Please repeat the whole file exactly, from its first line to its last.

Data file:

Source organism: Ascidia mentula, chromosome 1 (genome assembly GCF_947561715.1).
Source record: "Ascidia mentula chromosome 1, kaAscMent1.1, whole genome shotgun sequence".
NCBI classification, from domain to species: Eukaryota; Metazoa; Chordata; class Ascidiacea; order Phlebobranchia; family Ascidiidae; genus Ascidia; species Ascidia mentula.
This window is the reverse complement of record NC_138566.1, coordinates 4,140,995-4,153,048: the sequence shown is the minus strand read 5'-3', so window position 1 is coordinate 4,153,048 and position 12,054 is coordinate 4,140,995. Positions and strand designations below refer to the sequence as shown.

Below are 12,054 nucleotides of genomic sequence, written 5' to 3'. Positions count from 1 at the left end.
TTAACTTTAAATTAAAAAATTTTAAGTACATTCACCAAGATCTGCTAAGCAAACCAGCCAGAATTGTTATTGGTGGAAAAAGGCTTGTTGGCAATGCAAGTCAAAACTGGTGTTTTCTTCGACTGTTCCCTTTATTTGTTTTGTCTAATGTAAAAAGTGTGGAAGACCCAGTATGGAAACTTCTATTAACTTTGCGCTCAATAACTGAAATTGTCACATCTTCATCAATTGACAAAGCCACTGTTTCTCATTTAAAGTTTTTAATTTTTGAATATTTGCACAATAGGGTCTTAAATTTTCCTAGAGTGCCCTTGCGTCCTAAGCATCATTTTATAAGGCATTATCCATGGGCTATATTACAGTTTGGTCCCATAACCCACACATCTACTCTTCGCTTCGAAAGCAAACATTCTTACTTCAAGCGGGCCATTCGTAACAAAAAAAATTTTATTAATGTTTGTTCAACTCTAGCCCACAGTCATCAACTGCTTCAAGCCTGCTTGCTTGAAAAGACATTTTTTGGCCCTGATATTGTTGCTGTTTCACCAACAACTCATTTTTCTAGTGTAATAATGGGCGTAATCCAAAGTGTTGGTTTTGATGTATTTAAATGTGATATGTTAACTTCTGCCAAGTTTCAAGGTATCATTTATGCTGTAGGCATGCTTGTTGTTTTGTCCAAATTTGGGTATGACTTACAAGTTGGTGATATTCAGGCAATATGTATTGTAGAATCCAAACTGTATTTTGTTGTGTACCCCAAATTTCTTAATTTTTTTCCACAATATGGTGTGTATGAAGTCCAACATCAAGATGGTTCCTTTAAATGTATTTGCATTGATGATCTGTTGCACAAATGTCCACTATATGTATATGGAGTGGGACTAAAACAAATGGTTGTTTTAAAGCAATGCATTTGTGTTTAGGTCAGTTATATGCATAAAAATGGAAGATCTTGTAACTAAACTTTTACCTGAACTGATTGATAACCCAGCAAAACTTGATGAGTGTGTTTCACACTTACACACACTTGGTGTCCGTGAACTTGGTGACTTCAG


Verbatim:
Source organism: Ascidia mentula, chromosome 1 (genome assembly GCF_947561715.1).
Source record: "Ascidia mentula chromosome 1, kaAscMent1.1, whole genome shotgun sequence".
NCBI classification, from domain to species: Eukaryota; Metazoa; Chordata; class Ascidiacea; order Phlebobranchia; family Ascidiidae; genus Ascidia; species Ascidia mentula.
This window is the reverse complement of record NC_138566.1, coordinates 4,140,995-4,153,048: the sequence shown is the minus strand read 5'-3', so window position 1 is coordinate 4,153,048 and position 12,054 is coordinate 4,140,995. Positions and strand designations below refer to the sequence as shown.

Below are 12,054 nucleotides of genomic sequence, written 5' to 3'. Positions count from 1 at the left end.
TTAACTTTAAATTAAAAAATTTTAAGTACATTCACCAAGATCTGCTAAGCAAACCAGCCAGAATTGTTATTGGTGGAAAAAGGCTTGTTGGCAATGCAAGTCAAAACTGGTGTTTTCTTCGACTGTTCCCTTTATTTGTTTTGTCTAATGTAAAAAGTGTGGAAGACCCAGTATGGAAACTTCTATTAACTTTGCGCTCAATAACTGAAATTGTCACATCTTCATCAATTGACAAAGCCACTGTTTCTCATTTAAAGTTTTTAATTTTTGAATATTTGCACAATAGGGTCTTAAATTTTCCTAGAGTGCCCTTGCGTCCTAAGCATCATTTTATAAGGCATTATCCATGGGCTATATTACAGTTTGGTCCCATAACCCACACATCTACTCTTCGCTTCGAAAGCAAACATTCTTACTTCAAGCGGGCCATTCGTAACAAAAAAAATTTTATTAATGTTTGTTCAACTCTAGCCCACAGTCATCAACTGCTTCAAGCCTGCTTGCTTGAAAAGACATTTTTTGGCCCTGATATTGTTGCTGTTTCACCAACAACTCATTTTTCTAGTGTAATAATGGGCGTAATCCAAAGTGTTGGTTTTGATGTATTTAAATGTGATATGTTAACTTCTGCCAAGTTTCAAGGTATCATTTATGCTGTAGGCATGCTTGTTGTTTTGTCCAAATTTGGGTATGACTTACAAGTTGGTGATATTCAGGCAATATGTATTGTAGAATCCAAACTGTATTTTGTTGTGTACCCCAAATTTCTTAATTTTTTTCCACAATATGGTGTGTATGAAGTCCAACATCAAGATGGTTCCTTTAAATGTATTTGCATTGATGATCTGTTGCACAAATGTCCACTATATGTATATGGAGTGGGACTAAAACAAATGGTTGTTTTAAAGCAATGCATTTGTGTTTAGGTCAGTTATATGCATAAAAATGGAAGATCTTGTAACTAAACTTTTACCTGAACTGATTGATAACCCAGCAAAACTTGATGAGTGTGTTTCACACTTACACACACTTGGTGTCCGTGAACTTGGTGACTTCAG